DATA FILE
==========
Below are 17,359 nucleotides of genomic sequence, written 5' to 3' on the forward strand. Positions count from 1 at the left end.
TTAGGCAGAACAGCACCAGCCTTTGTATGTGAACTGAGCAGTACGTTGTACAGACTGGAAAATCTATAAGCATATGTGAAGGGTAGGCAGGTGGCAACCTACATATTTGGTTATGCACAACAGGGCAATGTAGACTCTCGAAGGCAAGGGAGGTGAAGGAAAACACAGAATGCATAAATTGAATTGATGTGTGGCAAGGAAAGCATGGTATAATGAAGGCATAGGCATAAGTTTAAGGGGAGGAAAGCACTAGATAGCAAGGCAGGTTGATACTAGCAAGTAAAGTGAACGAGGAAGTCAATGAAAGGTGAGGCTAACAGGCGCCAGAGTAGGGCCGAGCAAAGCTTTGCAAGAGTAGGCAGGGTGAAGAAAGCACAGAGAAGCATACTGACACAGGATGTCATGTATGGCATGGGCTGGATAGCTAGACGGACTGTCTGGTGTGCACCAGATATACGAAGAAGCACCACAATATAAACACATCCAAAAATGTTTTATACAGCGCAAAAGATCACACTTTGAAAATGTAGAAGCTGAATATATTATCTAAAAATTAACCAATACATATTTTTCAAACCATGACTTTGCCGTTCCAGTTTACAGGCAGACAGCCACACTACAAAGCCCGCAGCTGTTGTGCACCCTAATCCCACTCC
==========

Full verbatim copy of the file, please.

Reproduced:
Below are 17,359 nucleotides of genomic sequence, written 5' to 3' on the forward strand. Positions count from 1 at the left end.
TTAGGCAGAACAGCACCAGCCTTTGTATGTGAACTGAGCAGTACGTTGTACAGACTGGAAAATCTATAAGCATATGTGAAGGGTAGGCAGGTGGCAACCTACATATTTGGTTATGCACAACAGGGCAATGTAGACTCTCGAAGGCAAGGGAGGTGAAGGAAAACACAGAATGCATAAATTGAATTGATGTGTGGCAAGGAAAGCATGGTATAATGAAGGCATAGGCATAAGTTTAAGGGGAGGAAAGCACTAGATAGCAAGGCAGGTTGATACTAGCAAGTAAAGTGAACGAGGAAGTCAATGAAAGGTGAGGCTAACAGGCGCCAGAGTAGGGCCGAGCAAAGCTTTGCAAGAGTAGGCAGGGTGAAGAAAGCACAGAGAAGCATACTGACACAGGATGTCATGTATGGCATGGGCTGGATAGCTAGACGGACTGTCTGGTGTGCACCAGATATACGAAGAAGCACCACAATATAAACACATCCAAAAATGTTTTATACAGCGCAAAAGATCACACTTTGAAAATGTAGAAGCTGAATATATTATCTAAAAATTAACCAATACATATTTTTCAAACCATGACTTTGCCGTTCCAGTTTACAGGCAGACAGCCACACTACAAAGCCCGCAGCTGTTGTGCACCCTAATCCCACTCC